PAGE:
RAZ: He sings, he dances, he acts, and in recent years, Justin Timberlake's made a name for himself in comedy bits on "Saturday Night Live." In last year's film, "The Social Network," he played Sean Parker, an early backer of Facebook, and Timberlake's portrayal earned him high praise from the critics. His new movie is a futuristic sci-fi thriller. It's called "In Time." Timberlake plays Will Salas. He's a man who is trapped in a world where no one ages past 25 years old and money can literally save your life. When he sat down with us recently, we asked him about his music, his life, and of course, his new film.
TIMBERLAKE: It's a future where time is the currency. You know, time is money and we're able to give that money back and forth.
(SOUNDBITE OF MOVIE, "IN TIME")
TIMBERLAKE: (as Will Salas) A man named Henry Hamilton gave me over a century. He said he didn't need it anymore. It was a gift. I'm not a thief. But, hey, if you guys are looking for stolen time, maybe you should arrest everyone here.
And, you know, our life span's directly linked to a digital ticking clock that's on our left forearm. And when you run out of time, you die. It's about separating class by wealth.
RAZ: Justin Timberlake, this is really the first time that you have played the leading character in the film. What was that like for you? Was it difficult for you?
TIMBERLAKE: It's funny. When you're making a movie, you're obviously not as conscious of it. And then you screen the whole thing after they finish it and you become incredibly insecure because you're seeing your face the whole film. But I don't know. I think I wanted to play this character because I admired him. I admired his courage and his brass. So it was a lot of fun to play this character. I mean, look, you tack on getting to shoot guns and kick ass and kiss hot girls and you flip cars. And it's like every boyhood fantasy.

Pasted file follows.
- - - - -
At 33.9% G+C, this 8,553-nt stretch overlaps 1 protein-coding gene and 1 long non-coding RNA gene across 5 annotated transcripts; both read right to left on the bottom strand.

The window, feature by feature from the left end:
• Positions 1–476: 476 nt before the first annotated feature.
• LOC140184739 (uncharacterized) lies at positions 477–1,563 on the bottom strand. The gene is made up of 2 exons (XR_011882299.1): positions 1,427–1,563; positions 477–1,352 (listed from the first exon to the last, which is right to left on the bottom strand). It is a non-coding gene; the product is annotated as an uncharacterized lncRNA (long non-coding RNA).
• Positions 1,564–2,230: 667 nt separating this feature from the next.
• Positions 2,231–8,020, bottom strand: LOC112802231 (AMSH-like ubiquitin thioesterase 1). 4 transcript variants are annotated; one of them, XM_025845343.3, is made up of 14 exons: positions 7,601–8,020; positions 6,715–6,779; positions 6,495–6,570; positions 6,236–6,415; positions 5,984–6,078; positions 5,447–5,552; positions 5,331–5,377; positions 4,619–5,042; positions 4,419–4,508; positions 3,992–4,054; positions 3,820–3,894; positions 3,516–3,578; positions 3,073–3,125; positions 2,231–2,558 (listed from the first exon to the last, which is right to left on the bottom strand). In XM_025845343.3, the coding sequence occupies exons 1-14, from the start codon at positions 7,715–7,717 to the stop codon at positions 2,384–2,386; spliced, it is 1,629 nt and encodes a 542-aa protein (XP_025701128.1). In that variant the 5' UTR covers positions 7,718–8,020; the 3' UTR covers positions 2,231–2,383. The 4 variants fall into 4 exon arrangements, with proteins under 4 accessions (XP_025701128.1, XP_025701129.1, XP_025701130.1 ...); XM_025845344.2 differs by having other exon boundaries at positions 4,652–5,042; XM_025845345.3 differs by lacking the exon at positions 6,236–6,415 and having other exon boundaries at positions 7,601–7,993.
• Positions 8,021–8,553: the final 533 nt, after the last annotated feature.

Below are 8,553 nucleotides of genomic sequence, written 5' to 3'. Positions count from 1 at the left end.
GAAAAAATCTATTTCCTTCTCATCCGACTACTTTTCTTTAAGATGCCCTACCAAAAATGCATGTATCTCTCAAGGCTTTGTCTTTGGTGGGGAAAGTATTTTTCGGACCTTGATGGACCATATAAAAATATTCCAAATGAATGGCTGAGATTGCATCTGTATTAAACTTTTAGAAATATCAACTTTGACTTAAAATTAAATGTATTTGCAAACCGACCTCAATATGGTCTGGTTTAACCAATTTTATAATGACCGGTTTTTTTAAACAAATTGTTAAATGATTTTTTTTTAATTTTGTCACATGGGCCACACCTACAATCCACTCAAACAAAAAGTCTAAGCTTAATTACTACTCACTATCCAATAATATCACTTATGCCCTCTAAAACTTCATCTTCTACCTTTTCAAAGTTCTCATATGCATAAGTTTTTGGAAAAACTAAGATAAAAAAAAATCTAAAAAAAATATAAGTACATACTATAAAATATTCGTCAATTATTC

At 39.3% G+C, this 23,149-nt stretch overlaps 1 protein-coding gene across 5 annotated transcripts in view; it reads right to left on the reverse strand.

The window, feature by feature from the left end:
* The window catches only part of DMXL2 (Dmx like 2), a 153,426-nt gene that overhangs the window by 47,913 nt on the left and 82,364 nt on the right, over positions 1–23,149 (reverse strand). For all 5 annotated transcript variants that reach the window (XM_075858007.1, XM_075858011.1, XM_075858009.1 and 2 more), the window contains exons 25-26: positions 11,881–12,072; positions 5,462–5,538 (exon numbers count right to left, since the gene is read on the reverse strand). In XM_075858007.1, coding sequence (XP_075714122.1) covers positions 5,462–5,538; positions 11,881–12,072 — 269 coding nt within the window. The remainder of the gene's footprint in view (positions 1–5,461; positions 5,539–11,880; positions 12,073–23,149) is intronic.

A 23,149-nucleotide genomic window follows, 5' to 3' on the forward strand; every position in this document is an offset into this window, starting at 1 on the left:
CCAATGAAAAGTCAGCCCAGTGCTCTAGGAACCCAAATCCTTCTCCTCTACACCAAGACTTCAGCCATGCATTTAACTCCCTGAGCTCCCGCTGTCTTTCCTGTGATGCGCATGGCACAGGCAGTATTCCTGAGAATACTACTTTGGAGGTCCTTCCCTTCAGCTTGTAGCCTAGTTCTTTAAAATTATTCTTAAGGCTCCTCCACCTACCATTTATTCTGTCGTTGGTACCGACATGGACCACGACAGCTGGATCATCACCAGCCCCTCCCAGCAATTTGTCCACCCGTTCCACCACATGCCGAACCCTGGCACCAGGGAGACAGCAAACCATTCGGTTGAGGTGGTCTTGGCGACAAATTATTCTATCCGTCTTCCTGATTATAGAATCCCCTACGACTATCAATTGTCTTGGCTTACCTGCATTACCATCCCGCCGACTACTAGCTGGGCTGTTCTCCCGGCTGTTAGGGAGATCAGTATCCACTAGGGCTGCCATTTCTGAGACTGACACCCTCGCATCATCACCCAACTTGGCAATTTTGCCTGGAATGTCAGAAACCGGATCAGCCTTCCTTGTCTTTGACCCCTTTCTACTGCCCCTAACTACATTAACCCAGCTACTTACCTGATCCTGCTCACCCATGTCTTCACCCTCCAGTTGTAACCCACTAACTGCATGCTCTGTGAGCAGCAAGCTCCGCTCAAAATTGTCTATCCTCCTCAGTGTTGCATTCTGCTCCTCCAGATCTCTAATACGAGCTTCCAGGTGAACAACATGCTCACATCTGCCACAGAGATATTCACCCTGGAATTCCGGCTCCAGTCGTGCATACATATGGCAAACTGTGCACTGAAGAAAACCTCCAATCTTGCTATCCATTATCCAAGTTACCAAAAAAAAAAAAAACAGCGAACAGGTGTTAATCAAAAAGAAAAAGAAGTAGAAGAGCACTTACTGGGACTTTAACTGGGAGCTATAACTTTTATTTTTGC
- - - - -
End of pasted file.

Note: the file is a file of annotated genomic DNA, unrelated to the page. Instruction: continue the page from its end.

RAZ: Isn't that your real life though?
(SOUNDBITE OF LAUGHTER)
TIMBERLAKE: Yeah, yeah. I shoot guns at people. I try to get in a fight once a day and just randomly kiss as many women as possible. No. You know, I think it's every boyhood fantasy trapped into one film. So - I mean, I had a ball playing this character.
RAZ: Justin, the breakthrough role for you was the one you played in the film "Social Network" as Sean Parker. How much did that film open a whole new world for you?
TIMBERLAKE: Yeah. That's sort of my running joke with all of my closest friends is that I should have a business card that says David Fincher put me in a movie. No. I obviously saw that character on the page as sort of this kind of sociopath in a way. And I felt like the biggest trick that I could possibly pull off in playing that character was sort of, for as long as possible, make the audience question who they should side with. And I feel like my favorite villains in a way tend to do that. And I didn't necessarily see him as a villain. I thought he had a very clear-cut point of view. And, you know, when you walk away from that film, you still have to say, you know, without the character of Sean Parker in that movie, that company never reaches a billion dollars.